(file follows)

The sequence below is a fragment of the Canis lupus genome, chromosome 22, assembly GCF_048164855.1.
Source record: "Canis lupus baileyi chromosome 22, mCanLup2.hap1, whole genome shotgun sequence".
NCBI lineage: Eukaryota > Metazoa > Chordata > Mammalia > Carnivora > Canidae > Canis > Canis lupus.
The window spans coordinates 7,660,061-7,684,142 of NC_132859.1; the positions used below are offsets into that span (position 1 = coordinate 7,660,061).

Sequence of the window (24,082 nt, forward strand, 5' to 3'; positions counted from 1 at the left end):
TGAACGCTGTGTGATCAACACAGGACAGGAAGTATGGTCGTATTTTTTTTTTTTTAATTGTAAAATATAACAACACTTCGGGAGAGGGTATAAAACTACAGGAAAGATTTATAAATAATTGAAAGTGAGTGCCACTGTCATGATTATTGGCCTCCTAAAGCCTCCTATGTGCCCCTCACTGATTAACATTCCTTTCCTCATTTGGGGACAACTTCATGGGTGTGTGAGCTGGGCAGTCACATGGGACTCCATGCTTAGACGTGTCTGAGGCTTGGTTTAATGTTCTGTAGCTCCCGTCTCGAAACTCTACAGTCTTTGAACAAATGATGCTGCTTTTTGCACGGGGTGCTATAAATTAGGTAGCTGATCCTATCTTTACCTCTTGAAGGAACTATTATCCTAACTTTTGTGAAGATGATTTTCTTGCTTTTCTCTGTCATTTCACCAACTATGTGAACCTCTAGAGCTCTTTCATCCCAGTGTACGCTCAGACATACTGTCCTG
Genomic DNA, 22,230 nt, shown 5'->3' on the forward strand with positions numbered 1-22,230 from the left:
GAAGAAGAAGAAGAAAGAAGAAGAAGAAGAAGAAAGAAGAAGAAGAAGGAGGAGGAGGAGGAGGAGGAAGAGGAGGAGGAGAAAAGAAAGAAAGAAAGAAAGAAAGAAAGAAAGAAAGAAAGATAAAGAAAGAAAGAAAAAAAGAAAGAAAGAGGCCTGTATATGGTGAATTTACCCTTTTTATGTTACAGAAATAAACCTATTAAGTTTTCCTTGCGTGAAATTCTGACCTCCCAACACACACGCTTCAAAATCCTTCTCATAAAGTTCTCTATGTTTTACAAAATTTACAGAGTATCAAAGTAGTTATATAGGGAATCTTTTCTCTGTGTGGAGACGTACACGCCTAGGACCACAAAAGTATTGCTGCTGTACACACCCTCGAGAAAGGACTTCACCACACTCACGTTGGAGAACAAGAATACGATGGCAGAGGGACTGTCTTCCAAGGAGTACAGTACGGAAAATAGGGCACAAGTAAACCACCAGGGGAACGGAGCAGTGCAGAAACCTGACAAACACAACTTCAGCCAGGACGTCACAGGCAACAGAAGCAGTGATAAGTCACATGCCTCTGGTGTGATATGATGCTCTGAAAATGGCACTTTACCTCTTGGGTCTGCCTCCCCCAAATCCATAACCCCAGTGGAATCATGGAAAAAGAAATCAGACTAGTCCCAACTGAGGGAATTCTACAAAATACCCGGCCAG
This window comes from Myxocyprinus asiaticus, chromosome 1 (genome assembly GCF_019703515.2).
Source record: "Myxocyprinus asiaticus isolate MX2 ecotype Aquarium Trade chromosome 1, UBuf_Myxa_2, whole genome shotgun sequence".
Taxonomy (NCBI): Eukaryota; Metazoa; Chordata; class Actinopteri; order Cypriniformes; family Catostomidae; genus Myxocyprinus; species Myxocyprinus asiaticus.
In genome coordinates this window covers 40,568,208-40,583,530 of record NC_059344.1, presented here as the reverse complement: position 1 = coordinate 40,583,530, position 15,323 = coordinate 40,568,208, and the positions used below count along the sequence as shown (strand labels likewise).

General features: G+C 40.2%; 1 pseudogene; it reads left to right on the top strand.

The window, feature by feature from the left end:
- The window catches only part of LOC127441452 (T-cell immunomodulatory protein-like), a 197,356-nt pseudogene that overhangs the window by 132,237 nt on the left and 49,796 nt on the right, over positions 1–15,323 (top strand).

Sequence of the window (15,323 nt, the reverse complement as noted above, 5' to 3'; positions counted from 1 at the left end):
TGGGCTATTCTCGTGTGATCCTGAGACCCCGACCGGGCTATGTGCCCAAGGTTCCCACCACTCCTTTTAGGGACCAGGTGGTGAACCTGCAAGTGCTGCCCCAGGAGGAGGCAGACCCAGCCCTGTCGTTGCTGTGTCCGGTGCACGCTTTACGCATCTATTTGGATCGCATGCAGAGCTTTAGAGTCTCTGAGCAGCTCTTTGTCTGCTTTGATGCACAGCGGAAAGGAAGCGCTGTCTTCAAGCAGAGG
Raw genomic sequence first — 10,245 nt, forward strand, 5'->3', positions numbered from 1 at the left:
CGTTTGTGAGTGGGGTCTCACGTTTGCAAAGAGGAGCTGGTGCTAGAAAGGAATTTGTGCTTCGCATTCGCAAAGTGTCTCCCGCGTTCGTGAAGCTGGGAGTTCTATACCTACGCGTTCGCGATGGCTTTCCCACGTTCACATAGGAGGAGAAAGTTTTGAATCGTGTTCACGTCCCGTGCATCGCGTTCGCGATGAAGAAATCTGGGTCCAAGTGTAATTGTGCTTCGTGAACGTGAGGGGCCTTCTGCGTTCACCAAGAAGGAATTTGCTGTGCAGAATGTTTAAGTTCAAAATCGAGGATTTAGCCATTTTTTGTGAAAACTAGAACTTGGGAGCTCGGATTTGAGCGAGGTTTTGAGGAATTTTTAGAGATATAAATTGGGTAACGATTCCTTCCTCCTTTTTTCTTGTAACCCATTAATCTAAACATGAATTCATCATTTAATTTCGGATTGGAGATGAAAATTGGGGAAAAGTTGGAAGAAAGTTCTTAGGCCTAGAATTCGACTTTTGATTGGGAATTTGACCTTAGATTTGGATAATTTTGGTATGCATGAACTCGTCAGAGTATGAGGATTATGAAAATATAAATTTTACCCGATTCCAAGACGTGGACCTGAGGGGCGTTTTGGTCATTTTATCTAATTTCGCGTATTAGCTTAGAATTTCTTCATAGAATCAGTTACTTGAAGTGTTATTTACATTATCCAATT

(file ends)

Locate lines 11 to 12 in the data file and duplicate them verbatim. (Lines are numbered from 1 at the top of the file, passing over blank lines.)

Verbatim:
Taxonomy (NCBI): Eukaryota; Metazoa; Chordata; class Actinopteri; order Cypriniformes; family Catostomidae; genus Myxocyprinus; species Myxocyprinus asiaticus.
In genome coordinates this window covers 40,568,208-40,583,530 of record NC_059344.1, presented here as the reverse complement: position 1 = coordinate 40,583,530, position 15,323 = coordinate 40,568,208, and the positions used below count along the sequence as shown (strand labels likewise).